~ James W. Parkinson, Confectioners’ Journal, May 1879
Rich, creamy, refreshing and delicious - where would we be without ice cream? Personally, it is one of my favorite foods - embedded in many childhood memories: A scoop of chocolate marshmallow liberally sprinkled with jimmies at Peterson's ice cream shop, a twist of soft serve Carvel dipped in chocolate (which inevitably dripped down the side of the cone), rich custardy Kohr's on the boardwalk, or just simply enjoying it at home with my siblings - it was always a treat to be enjoyed and savored.
Well, I guess President Reagan must have felt pretty strongly about this luscious dessert too, since in 1984 he designated July as National Ice Cream Month and the third Sunday in July as National Ice Cream Day, encouraging all Americans to observe these events with "appropriate ceremonies and activities."
Ice cream was not invented in the U.S. (forms of ice creams have been around since the thirteenth century), but it has become hugely popular over the past couple hundred years, with the average American now consuming almost 22 pounds of ice cream per year. The city of Philadelphia played a significant role promoting the icy indulgence, particularly during the nineteenth century. Often referred to as “Ice Cream City,” Philadelphia was situated in a highly advantageous location, ideal for making excellent ice cream. The Schuylkill and Delaware rivers that sandwiched the city produced plentiful ice harvests each winter, and fresh, quality ingredients were regularly delivered to its markets from local farms.
Confectioner James Parkinson was the unrivaled expert at crafting Philadelphia style ice cream, also called custard cream or Philadelphia cream, often considered the prototype of frozen desserts in America. In the nineteenth century, Parkinson’s ice cream was renown as the best of the best – not only in Philadelphia, but throughout the U.S.
As a huge advocate for American foods, Parkinson boasted that the smooth and creamy ices made from rich Philadelphia cream were unique and original, a product of the region’s fertile bounty. “This delicious dish smacked of the fat of the land,” he said. According to Parkinson, in order to make ice creams of this caliber, it was crucial to use only premium ingredients – the best white sugar and finest flavors, and absolutely fresh, pure, rich, sweet cream.
These nineteenth century ice cream flavors were quite different from today, based on the ingredients that were fashionable and available at the time, with fruit flavors the most common. In the 1840s and 1850s the most popular flavors were vanilla, lemon, strawberry and pineapple. Keeping with what was trendy, Parkinson includes three of these on his Thousand Dollar Dinner menu – vanilla, strawberry and lemon. Parkinson's vanilla ice cream obtained its rich, decadent taste through the use of pure vanilla sugar, which contained small bits of ground vanilla bean, not artificial vanilla flavoring as is often used today. He even sold his own vanilla extract to be used in various confectionery. In an advertisement for this product he warns, "Never use vanilla extracts which are of a dark color. The pure article is of a bright, clear amber. The genuine vanilla odor is much more delicate, like the fine aromatic fragrance of flowers.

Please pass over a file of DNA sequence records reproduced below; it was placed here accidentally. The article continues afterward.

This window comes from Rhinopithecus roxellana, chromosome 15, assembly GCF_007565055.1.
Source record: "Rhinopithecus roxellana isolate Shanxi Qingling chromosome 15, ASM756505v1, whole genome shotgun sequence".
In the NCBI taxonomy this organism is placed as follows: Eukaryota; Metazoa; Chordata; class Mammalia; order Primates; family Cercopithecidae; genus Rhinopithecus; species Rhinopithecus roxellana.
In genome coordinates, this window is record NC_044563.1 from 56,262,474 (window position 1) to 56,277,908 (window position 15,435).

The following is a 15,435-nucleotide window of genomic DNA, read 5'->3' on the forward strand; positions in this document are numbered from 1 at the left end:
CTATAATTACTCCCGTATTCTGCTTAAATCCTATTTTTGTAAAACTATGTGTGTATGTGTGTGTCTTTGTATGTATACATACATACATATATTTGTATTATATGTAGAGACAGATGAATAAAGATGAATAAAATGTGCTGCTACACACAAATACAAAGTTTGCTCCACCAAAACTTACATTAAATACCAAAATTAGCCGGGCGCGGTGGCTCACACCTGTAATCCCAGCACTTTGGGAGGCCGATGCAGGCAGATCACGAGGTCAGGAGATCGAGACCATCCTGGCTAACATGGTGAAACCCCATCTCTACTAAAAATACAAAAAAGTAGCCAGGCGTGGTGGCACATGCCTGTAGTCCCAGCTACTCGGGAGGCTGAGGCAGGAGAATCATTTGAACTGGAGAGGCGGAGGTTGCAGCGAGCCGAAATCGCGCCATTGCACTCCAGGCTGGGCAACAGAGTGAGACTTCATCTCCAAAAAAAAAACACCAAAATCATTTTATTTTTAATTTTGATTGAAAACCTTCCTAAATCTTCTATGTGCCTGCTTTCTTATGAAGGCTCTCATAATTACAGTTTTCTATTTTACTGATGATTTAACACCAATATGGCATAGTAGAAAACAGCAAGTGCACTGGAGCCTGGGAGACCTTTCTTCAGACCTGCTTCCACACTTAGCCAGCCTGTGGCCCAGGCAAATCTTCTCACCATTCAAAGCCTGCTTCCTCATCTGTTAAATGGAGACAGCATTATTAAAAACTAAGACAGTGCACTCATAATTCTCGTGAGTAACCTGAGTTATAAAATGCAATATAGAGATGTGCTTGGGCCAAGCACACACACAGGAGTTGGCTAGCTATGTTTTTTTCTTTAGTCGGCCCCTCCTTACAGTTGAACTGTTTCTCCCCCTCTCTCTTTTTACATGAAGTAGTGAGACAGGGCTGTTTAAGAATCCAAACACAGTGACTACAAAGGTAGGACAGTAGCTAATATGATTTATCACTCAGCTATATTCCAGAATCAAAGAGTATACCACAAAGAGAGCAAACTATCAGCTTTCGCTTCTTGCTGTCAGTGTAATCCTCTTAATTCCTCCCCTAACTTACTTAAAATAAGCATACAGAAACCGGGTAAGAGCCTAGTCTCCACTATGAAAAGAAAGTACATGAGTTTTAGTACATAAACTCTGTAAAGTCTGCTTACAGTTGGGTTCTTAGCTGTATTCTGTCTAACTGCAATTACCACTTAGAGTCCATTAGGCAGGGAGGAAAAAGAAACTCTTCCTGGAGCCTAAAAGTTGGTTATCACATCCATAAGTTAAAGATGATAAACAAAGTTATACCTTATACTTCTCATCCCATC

Vanilla ice - One quart of cream, half an ounce of vanilla, twelve ounces of sugar; cut the vanilla into small pieces and pound it with the sugar until it is quite fine, add it to the cream and eggs, make it into a custard, strain, and when cold freeze.
Perhaps Philadelphia's love for the cool, creamy treat can be best summed up by this quote from a July 1837 article in Graham's Magazine entitled "Philadelphia in the Dog Days":
"Now ice cream is potent, and Parkinson opens his portals and vends vanilla. Penn cockneys cram the dainty fabrication down their unrelenting mouths with marvelous insatiety."
Sources: The Larder Invaded Mary Anne Hines, Gordon M. Marshall and William Woys Weaver; Refined Tastes by Wendy Woloson; Confectioners’ Journal, August 1879, Vol. V, No. 55; Confectioners’ Journal, March 1876, Vol. II, No. 15, International Dairy Foods Association website